Dwayne: I have the utmost respect for Morris and Whitcomb, their work and their legacy. It is discouraging that so many Christians, even Baptists, who choose to interpret the unchanging Word of God by the ever-changing dictates of science, instead of the other way around. As I have said before, I have known a man for many years who literally is a rocket scientist, and a believer. If I broach the subject of Creation science with him he will not speak to me. I am not afraid to challenge anybody to trust the Word over conventional science, though I probably wouldn't do to well trying to debate an evolutionary scientist, as I have no formal science education. But a "degree" from the Lord carries a lot more weight than one from any college or university. I understand that you can't prove God in a lab, but if evolutionary scientists and professors would even consider the facts that contradict there ideology then there would be hope for them. One science professor, whose name escapes me right now, at San Francisco State University, was asked by a student following one of his lectures, if he had ever considered the evidence that exists against evolution. He was taken aback, apparently unaware that any existed. At some point he took the bait and was shocked to find that there was much factual evidence that contradicted evolution, and it affected him profoundly. Anyway, I never pass up an opportunity to share the facts that refute evolution, and I never apologize for believing the old, old story. Have a great day.
     
  14. Dwayne McDowell

    Joined:
    Aug 15, 2020
    Messages:
    33
    Likes Received:
    5
    Faith:
    Baptist
    Dwayne: I think this would be a good time to answer the question “Does Natural Selection Really Work?” I’ll go back once again to a question I asked of an evolutionist that I debated some years ago. I asked him if there were any prerequisites to the operation of natural selection (NS). His answer was both correct and profound – NS cannot operate until after the existence of at least one living cell. So the question of whether NS really works cannot be answered until we can explain the existence of life apart from it. So we will first visit the question of whether spontaneous generation is true or whether life was created.

    Science cannot answer this question directly because the origin of life was not observed, and the very definition of empirical science is the objective, systematic analysis of observable, repeatable processes. And the historical sciences are based on inferences and are subject to the bias of the investigator. And even if scientists could “create” some kind of life in the lab today that wouldn’t prove that anything like it happened in the wild in the past.

    All life is based in vast amounts of highly specific information. So, can random chemical reactions produce information? Not in our experience. Could monkeys pounding away on keyboards for millions of years produce the complete works of Shakespeare? No. Evolutionists will argue that, given enough time, anything can happen. This is the last hideout of people who are desperate to avoid the obvious.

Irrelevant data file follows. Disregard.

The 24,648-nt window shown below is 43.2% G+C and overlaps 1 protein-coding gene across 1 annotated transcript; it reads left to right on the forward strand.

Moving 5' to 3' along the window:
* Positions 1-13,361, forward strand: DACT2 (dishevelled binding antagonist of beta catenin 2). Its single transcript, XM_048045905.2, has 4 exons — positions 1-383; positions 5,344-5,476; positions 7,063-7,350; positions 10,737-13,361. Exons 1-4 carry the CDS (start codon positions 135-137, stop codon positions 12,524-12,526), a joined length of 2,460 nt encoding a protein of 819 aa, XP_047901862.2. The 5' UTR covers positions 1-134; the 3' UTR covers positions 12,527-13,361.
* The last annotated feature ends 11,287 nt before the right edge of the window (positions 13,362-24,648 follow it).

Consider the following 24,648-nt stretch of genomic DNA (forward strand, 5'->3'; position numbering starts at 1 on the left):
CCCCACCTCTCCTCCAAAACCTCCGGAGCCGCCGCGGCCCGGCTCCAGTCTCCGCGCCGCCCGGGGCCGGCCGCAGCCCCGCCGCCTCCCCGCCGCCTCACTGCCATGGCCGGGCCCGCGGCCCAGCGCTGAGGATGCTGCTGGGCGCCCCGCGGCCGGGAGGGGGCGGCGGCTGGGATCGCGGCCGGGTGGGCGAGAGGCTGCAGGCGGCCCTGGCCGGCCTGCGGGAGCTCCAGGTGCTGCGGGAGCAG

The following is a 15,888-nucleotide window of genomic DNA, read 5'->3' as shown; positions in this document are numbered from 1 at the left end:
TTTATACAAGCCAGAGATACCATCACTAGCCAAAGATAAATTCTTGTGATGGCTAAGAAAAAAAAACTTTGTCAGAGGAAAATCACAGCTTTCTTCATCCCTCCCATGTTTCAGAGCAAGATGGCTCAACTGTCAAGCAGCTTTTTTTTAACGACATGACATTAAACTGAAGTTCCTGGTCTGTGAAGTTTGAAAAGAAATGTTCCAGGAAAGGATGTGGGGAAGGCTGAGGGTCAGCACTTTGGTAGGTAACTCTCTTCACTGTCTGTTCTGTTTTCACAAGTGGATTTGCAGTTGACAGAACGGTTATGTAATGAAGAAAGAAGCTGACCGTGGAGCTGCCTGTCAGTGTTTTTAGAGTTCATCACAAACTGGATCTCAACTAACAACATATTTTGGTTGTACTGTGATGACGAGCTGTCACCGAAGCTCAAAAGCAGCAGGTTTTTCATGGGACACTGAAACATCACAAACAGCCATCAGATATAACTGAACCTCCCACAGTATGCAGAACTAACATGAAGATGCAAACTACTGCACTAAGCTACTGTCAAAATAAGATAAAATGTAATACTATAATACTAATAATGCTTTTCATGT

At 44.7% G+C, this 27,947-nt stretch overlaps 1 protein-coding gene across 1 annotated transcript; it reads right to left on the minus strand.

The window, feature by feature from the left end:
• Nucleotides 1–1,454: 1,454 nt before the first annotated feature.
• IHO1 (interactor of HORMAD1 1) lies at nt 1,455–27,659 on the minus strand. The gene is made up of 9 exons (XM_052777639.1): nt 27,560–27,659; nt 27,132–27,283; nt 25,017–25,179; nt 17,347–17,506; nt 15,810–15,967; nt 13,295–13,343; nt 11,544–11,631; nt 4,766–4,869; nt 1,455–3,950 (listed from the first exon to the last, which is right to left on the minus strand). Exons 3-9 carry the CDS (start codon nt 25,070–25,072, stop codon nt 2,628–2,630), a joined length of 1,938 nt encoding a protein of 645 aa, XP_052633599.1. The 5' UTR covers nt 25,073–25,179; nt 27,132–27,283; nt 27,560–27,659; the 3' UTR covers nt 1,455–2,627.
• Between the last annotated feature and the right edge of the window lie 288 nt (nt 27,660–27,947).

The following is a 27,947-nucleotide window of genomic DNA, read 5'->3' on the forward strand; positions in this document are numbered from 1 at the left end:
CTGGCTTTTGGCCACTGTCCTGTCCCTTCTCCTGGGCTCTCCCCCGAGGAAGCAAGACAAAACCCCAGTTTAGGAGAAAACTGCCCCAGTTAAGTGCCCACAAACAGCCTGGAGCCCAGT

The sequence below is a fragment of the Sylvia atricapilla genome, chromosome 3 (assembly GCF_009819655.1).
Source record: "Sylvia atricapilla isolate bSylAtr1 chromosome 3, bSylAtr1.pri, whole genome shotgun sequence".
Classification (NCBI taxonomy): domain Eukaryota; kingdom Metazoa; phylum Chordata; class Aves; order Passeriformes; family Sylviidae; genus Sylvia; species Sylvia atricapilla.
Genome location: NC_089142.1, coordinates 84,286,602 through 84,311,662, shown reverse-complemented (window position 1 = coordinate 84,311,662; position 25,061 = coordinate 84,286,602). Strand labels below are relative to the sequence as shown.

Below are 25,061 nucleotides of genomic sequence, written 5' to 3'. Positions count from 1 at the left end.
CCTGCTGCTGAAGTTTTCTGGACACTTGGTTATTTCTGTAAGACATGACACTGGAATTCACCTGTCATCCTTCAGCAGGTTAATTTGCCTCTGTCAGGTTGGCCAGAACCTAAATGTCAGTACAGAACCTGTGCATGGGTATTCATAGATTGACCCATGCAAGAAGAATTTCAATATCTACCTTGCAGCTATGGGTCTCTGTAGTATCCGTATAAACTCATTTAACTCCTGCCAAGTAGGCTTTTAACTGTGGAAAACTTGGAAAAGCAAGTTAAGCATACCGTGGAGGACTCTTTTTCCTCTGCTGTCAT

And how did DNA come to contain coded information that proteins just happened to know how to read? Proteins themselves are amazing machines. The simplest extant cell we know of, mycoplasma genitalium, has 562,000 base pairs in its’ DNA and requires 482 different proteins. And scientists conducting minimal complexity experiments think that a proto-cell might have been able to survive with only 250 proteins, although they haven’t been able to demonstrate this. So, let’s consider the likelihood of just one small protein forming by “chance”. Proteins are chains of amino acids that are able to fold into particular three-dimensional shapes that can perform specific functions. A protein of 150 amino acids is considered a small protein, yet for that protein to form by chance is astronomically improbable. Four hurdles must be overcome for this to happen and all of them are huge.

    The four hurdles are bonding, chirality, sequence and function. For amino acids to become a protein they must link together only by peptide bonds, but that only happens in nature about half the time. The probability of a polypeptide of 150 amino acids is ½ to the 150th, or about 1 in 10 to the 45th. Next is the matter of the handedness of the optical isomers. Except for glycine, all of the amino acids that are used in protein synthesis are left-handed, or L-forms of the amino acids. All D-form amino acids are toxic to proteins. So, again we have the same probability of randomly selecting 150 L-amino acids as with the bonding issue: ½ to the 150th, or 1 chance in 10 to the 90th of “chance” forming a polypeptide 150 units long made up of only L-alpha amino acids. The third hurdle, sequence, is much, much bigger. The number of ways that 150 units can be arranged is about 10 to the 195th, and that is assuming that only L-form alpha amino acids are available to choose from, but in nature there are hundreds of amino acids that are useless to protein formation. So for the sake of argument we are giving “chance” a very real advantage here. Even so 10 to the 195 is a number so large that there frankly isn’t enough time since the Big Bang for chance to try all the possible arrangements of 150 amino acids. It is also worth pointing out that there are only 10 to the 80th elementary particles in the visible universe, and most of that matter in locked up in the interior of stars, leaving only a relatively small amount for the formation of life. Given only L-alpha amino acids to choose from, there are 160,000 different arrangements possible for just the first four positions, and the number grows exponentially with each additional position.